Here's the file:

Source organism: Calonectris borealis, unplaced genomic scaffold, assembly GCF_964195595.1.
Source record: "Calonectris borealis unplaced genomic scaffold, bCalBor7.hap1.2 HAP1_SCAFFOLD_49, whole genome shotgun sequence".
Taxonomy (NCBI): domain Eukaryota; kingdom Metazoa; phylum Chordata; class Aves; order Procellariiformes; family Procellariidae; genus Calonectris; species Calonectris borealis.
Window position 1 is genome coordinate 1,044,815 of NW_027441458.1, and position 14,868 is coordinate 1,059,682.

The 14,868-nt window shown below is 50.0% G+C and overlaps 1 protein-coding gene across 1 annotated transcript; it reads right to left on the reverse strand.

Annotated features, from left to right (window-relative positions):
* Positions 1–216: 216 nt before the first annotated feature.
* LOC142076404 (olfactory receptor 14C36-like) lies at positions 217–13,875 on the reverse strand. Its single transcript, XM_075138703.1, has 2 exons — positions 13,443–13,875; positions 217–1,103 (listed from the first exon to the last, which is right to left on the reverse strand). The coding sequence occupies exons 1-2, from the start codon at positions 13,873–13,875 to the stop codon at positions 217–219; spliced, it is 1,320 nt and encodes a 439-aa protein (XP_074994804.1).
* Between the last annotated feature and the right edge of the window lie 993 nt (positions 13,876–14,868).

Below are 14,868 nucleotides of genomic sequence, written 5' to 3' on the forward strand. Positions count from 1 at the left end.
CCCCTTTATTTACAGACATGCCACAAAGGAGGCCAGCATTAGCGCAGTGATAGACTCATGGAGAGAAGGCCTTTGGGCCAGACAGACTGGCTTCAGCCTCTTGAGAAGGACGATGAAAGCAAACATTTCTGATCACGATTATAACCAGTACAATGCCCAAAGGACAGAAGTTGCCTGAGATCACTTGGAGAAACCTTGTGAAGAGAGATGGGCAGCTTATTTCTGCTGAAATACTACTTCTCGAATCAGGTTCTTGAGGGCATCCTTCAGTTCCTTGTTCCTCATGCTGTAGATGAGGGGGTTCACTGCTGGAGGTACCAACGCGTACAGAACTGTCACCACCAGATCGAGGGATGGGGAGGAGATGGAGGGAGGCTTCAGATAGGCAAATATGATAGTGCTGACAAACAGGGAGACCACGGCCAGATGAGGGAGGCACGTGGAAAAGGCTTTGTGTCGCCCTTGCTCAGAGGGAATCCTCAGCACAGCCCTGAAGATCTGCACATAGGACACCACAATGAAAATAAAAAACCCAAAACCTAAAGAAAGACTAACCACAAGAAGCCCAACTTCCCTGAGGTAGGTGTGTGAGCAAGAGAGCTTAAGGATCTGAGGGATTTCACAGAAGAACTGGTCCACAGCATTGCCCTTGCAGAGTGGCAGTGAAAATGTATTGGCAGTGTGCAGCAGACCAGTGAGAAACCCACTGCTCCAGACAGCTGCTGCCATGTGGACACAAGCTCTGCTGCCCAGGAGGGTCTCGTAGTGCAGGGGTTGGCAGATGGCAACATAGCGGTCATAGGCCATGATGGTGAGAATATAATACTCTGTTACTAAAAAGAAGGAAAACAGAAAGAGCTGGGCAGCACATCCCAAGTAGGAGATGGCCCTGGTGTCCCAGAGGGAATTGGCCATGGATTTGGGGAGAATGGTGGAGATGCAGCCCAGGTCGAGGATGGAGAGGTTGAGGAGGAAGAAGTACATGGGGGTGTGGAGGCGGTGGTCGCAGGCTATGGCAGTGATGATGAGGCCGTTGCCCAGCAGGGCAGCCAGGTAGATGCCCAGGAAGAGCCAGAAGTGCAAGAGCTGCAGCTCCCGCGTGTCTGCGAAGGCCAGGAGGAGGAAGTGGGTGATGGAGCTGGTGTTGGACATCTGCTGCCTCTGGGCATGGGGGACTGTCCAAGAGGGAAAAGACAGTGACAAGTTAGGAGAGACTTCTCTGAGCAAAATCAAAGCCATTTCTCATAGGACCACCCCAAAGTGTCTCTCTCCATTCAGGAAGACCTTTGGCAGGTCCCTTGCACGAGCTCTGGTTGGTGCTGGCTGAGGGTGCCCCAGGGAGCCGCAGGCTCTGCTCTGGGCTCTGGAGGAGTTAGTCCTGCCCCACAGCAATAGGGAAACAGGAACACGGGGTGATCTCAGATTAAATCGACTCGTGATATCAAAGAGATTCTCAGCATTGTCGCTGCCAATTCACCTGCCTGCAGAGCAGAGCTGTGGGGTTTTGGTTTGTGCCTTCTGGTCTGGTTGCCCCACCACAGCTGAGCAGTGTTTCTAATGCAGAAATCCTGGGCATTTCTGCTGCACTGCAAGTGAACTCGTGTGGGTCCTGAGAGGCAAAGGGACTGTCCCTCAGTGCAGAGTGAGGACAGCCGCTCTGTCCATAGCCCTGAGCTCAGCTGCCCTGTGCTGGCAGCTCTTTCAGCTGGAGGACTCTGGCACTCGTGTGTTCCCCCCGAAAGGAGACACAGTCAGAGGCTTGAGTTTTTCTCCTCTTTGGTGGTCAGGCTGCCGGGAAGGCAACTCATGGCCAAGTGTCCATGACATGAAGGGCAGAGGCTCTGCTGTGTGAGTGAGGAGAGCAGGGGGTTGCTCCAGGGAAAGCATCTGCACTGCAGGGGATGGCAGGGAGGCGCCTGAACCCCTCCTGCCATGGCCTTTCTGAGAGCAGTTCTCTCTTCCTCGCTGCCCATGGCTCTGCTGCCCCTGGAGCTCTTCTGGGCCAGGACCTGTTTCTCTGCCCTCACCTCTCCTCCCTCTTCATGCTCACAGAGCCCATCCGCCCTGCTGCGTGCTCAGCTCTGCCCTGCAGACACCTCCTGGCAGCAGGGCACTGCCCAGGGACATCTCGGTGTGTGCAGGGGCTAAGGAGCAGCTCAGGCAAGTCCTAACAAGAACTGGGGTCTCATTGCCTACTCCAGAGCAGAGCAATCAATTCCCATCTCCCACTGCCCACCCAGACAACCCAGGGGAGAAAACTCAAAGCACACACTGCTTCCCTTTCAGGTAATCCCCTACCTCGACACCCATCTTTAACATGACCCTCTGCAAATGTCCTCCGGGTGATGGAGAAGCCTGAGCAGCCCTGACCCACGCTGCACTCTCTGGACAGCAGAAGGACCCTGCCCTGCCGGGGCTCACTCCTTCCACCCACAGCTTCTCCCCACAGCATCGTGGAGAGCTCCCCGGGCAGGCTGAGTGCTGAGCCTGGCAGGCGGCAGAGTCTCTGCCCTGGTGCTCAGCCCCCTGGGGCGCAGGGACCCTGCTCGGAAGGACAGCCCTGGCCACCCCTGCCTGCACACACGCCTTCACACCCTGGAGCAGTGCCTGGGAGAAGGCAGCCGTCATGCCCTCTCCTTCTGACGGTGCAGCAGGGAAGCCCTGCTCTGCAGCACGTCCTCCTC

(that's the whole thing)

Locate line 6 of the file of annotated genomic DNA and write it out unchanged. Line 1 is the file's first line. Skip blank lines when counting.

Annotated features, from left to right (window-relative positions):